Michael Moschen photo: Thomas McGovern
I have always been rather romantic about newspapers and the people who work for them starting with Jimmy Olsen and Lois Lane, Brenda Starr and Rosalind Russell in “His Girl Friday”. What I found through getting to know some of the non-fictional, real life at the Voice, while not exactly in the image of the old Hollywood newsroom, was not so different either. When not shooting theater, there were many other interesting assignments. There was a wonderful arm wrestling exhibition at Flushing Meadow Park and Thomas got to shoot Al Sharpton, Ed Koch, Rudy Guilliani and other city pols, as well as demonstrations and perp walks, and, speaking of romance and adventure, things requiring stake outs. He shot an elementary school principle that augmented her wages by selling stale cookies to her school’s children at outrageous prices. She was dubbed “ The Cookie Monster” in all the papers and he was able to get her peeking furtively around a doorjamb while trying to escape the photographers. That one got a full front page in The Daily News.
Arm Wrestlers at Flushing Meadow Park photo: Thomas McGovern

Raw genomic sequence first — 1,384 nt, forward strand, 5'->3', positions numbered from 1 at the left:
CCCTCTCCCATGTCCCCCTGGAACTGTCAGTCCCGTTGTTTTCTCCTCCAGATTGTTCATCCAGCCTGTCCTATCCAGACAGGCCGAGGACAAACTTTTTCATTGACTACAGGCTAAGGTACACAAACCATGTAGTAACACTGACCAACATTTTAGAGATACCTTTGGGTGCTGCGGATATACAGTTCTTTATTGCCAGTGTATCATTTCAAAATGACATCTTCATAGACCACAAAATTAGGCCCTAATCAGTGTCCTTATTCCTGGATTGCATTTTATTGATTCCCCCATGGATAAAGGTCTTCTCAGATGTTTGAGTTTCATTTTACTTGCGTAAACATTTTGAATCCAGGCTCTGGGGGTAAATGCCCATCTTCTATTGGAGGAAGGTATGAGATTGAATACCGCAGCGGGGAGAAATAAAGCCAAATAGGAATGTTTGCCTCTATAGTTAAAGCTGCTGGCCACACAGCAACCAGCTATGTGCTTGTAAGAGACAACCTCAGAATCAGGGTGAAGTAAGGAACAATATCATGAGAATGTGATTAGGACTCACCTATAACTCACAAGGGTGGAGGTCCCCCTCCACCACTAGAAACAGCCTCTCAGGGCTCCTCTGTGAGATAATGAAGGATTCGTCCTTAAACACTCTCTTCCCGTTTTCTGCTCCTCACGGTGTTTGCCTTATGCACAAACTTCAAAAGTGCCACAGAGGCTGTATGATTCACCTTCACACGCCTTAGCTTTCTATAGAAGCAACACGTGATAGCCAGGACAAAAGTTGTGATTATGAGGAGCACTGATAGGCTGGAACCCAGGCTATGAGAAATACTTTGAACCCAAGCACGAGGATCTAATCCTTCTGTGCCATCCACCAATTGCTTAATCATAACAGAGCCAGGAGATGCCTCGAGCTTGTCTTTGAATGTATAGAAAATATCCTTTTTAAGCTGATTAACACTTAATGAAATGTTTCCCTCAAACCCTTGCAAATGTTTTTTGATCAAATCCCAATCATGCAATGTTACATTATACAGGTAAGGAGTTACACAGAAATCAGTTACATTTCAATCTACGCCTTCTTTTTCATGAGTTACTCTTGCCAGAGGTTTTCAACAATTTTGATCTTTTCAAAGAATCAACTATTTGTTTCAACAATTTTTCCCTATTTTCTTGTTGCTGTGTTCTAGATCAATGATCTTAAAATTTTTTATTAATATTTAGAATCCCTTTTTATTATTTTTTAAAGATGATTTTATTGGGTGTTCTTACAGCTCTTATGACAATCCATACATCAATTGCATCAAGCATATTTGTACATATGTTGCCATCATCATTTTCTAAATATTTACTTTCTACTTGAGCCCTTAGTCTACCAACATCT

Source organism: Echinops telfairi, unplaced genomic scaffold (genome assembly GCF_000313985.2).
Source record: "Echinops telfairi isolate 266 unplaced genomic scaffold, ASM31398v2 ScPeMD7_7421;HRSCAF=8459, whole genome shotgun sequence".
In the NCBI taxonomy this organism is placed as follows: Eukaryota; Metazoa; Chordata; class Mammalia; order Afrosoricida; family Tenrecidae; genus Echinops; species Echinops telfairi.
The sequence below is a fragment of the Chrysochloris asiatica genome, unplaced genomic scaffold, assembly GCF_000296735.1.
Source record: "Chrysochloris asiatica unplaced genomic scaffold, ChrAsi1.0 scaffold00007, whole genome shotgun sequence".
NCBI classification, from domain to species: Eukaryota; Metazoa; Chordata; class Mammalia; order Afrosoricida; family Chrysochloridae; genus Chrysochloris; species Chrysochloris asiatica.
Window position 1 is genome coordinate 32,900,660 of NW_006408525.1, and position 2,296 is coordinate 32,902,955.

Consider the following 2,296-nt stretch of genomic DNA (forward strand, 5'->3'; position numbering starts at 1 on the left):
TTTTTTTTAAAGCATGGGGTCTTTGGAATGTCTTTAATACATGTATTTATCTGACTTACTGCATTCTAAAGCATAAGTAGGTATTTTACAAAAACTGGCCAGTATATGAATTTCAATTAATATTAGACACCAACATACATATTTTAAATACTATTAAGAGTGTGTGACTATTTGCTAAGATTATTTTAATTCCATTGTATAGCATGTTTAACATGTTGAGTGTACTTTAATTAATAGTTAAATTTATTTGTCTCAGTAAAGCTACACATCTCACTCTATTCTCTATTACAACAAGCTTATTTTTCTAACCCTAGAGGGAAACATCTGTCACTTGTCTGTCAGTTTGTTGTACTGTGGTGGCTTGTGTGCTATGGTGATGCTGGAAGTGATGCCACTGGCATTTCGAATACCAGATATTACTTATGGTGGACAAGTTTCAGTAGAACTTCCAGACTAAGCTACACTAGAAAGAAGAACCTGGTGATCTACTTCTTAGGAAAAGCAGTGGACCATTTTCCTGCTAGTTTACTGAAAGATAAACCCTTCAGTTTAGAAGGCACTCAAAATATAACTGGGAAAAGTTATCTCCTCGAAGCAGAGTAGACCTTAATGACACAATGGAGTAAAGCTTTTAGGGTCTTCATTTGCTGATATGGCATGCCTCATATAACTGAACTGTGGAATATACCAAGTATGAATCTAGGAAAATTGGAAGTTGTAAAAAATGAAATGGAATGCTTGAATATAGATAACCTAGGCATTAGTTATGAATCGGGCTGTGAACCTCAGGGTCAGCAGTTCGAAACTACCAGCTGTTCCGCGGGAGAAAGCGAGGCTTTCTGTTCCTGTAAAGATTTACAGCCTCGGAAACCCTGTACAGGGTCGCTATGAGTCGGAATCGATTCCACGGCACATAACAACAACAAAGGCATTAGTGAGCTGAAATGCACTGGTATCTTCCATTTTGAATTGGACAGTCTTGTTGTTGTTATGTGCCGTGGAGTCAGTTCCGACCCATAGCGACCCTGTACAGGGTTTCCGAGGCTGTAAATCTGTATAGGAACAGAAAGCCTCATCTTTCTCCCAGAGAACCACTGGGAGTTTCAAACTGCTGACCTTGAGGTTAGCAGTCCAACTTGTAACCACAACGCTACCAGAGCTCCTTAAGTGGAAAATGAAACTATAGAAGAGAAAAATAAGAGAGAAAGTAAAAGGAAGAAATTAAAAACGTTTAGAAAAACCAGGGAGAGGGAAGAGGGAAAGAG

For those of us who lived and or worked in the Village, the Voice was the paper of choice when it came to listings of movies, restaurants, jobs and apartments not to mention the personal ads that drew their own increasingly larger audiences. There was no dearth of commentary and certainly many important cartoonists like Matt Groening (The Simpsons) started at the Voice. We were incredibly honored when the great cartoonist, Stan Mack, author of a weekly strip called “Stan Mack’s Real Life Funnies” based on true life observations of real people, made us the subjects of one of his cartoons. Some years later Thomas was able to buy the original cartoon for me as a gift, but only after trading some of his own work and paying some cash. Stan was reluctant to part with an original and had never done so before. It hangs over my desk now and is highly treasured.
I am still proud of the work Thomas did at the Voice during his tenure there and I was elated when eventually, after Fred McDarraugh retired, Tom became the photo editor. This of course is his story but our work and social lives were very intertwined and physically we were only a few blocks away. Sometimes the distinctions between our worlds got lost a bit. Whatever else, my romantic take on the newspaper world remained intact.
Thomas, second from right rear and colleagues at the office